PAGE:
My Take on Conscious Consumerism

What’s the value of a material thing?

When clothes come at the expense of vulnerable societies, drinking water, clean air, and our world’s oceans, the price is astronomical!

On December 11, 2018, I had the opportunity to sit down with some pretty phenomenal women. We didn’t simply have a chat about conscious consumerism. We actually wanted to help peel back the layers of fast-fashion with actionable tips that can help our society make decisions that truly make an impact.

Sitting beside the founder of Round + Square, Henriette Ernst, meditation maven, Gemma Lewis, and Sustaining Life editor, Faye Lessler, we wanted nothing more than to share and inspire for a more ethical and sustainable tomorrow.

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Nestled in a townhome in Brooklyn at the Beyond Conscious Consumerism panel, it wasn’t just about ideals, thoughts, and values, it was about real-world change, and it all starts with education!

There are thousands upon thousands of people out there who are distraught over the state of our planet. But, besides being advocates on social media, what more can they do?

We’re working to bridge the gap between the keyboard warriors who call out injustices online to the people on the ground who are literally fighting for change.

If you listen to the news or read environment-centered online publications, you’ve probably heard of microplastics. But do you actually know what they are?

Microplastics are considered any form of plastic debris less than 5 millimeters in length. In 2015, the Obama administration and U.S. Congress signed the Microbead-Free Clean Waters Act which prohibits the manufacturing, packaging and distribution of rinse-off cosmetics containing plastic microbeads.

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This law also applies to products that are both cosmetics and non-prescription (also called “over-the-counter" or "OTC") drugs, such as toothpaste. But this monumental piece of legislation did not include plastic microfibers that are released into our waterways via washing machines when we clean our synthetic fabrics made from acrylic, polyester and other various blends.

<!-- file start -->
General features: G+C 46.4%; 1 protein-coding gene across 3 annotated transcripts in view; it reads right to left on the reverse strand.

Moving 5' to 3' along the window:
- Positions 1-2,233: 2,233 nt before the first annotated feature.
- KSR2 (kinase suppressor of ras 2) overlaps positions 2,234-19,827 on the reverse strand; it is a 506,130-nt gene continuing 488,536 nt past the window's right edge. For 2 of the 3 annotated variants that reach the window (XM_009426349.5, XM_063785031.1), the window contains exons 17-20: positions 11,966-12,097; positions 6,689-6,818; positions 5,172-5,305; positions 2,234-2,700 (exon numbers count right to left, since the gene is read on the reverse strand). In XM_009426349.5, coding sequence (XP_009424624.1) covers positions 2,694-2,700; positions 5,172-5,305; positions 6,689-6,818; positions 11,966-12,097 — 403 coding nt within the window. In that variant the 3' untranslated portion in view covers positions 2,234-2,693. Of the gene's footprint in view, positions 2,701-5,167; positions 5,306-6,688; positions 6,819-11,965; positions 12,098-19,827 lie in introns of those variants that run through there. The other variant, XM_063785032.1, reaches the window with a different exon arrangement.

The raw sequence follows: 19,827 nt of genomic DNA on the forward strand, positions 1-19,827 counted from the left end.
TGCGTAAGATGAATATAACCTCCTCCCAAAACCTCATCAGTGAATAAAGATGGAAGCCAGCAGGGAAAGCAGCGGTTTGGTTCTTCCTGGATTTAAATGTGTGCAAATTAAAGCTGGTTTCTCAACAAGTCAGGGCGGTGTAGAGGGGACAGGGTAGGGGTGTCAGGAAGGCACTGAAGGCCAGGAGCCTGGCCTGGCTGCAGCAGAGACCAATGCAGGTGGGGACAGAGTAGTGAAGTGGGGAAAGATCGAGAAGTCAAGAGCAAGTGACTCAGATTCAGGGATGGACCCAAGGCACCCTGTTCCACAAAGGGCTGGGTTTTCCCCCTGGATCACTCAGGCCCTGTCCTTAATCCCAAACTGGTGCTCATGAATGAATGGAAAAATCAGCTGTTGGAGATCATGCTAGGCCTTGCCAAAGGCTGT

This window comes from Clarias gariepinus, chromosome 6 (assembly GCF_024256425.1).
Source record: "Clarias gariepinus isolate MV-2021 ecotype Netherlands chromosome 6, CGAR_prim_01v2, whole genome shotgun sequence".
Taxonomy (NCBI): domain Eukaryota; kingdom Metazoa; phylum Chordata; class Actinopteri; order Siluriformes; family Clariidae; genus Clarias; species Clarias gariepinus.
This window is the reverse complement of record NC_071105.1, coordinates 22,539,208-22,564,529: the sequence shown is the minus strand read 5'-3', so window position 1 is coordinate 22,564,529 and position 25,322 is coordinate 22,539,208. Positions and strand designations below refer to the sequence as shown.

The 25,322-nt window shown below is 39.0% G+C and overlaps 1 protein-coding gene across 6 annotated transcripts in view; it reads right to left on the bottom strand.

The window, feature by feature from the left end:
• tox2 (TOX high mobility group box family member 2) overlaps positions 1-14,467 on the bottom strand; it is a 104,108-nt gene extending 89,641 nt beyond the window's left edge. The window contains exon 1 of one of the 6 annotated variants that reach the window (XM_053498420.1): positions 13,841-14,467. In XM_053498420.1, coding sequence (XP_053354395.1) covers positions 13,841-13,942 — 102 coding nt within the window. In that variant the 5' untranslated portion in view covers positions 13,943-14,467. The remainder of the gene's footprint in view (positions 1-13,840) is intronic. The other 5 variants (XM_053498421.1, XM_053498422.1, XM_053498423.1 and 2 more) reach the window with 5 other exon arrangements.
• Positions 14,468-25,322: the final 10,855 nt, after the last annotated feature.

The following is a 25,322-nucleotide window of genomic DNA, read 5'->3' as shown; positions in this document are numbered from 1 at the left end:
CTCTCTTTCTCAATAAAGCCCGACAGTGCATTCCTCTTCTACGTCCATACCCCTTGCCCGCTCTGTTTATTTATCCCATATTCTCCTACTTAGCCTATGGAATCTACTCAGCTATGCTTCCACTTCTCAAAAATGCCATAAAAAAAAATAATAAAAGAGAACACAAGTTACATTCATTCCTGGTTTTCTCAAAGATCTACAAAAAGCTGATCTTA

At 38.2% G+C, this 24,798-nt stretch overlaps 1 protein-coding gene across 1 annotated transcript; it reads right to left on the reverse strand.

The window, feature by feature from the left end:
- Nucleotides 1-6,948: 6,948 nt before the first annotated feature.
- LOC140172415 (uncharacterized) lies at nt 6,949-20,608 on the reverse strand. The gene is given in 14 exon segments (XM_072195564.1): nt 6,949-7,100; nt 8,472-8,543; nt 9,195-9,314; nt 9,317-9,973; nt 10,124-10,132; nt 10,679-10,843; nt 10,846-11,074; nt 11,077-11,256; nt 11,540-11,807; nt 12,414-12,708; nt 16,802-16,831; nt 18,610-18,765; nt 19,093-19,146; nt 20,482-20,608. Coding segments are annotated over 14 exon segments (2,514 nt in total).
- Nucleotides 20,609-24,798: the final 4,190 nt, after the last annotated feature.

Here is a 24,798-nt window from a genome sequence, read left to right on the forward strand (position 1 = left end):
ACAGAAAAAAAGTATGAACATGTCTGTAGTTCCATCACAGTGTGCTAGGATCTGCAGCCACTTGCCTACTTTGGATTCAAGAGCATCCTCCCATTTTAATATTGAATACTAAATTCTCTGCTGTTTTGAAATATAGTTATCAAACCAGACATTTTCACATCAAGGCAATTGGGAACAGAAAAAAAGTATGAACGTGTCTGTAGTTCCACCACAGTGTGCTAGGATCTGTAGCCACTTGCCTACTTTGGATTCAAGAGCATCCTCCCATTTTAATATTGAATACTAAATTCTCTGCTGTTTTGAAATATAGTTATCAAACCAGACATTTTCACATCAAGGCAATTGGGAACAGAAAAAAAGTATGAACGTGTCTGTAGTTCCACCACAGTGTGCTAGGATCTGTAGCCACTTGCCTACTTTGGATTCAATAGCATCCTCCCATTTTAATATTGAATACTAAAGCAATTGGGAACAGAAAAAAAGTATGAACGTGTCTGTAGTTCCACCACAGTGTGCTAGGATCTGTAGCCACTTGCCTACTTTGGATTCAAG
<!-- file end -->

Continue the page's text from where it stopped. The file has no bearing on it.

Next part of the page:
And before you brush-off these tiny pieces of plastic as an issue that future generations will have to deal with—reconsider. Microplastics have been found in bottled water, the fish we eat, the soil that nourishes our crops, and even in human stool!

It’s shocking, right? The line of consciousness, even for the most well-intentioned, can sometimes feel blurred. That’s why we want to create a world where companies have no option but transparency—from the supply chain to the factory floor!

Before we can make conscious decisions, we first have to understand the depth of the issues we face. “It’s all about the laws, lawmakers, and the people. Research candidates, what their proposal looks like and how it affects you and the causes you care for. Take time to read and research. And bring that knowledge to the polls. Educate the people that don’t know about it but want to make a difference too,” said Henriette.

And more than that, we want to help empower people, so they realize that change doesn’t just happen when you’re going to make a purchase. It happens long before that.

During our session, Faye explained it so beautifully, “The way I see it, working towards a more sustainable, fair future for all is about so much more than how we spend our money. The way that we live, the way that we show up for ourselves and others, and the way that we engage with our communities is so important in healing our broken, unsustainable systems.”

We live in a world where simply washing our clothing can cause havoc for entire ecosystems! At this point, it’s not enough to wish or hope for a better tomorrow. We have to take action today.

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In order to accelerate humanity into a regenerative and healthy future, we must examine our daily behaviors that sever our intimate connection to the planet and each other. It's up to the each of us to acknowledge flawed designs and innovate better solutions for the betterment of all living things on Earth. That begins and ends with the commodities that we choose to purchase individually.

When it comes to taking care of our planet and ourselves, we have a long way to go. Take a look at some of the highlights from the Conscious Consumerism panel to get a better understanding of what we’re up against and read some ideas of thoughtful solutions!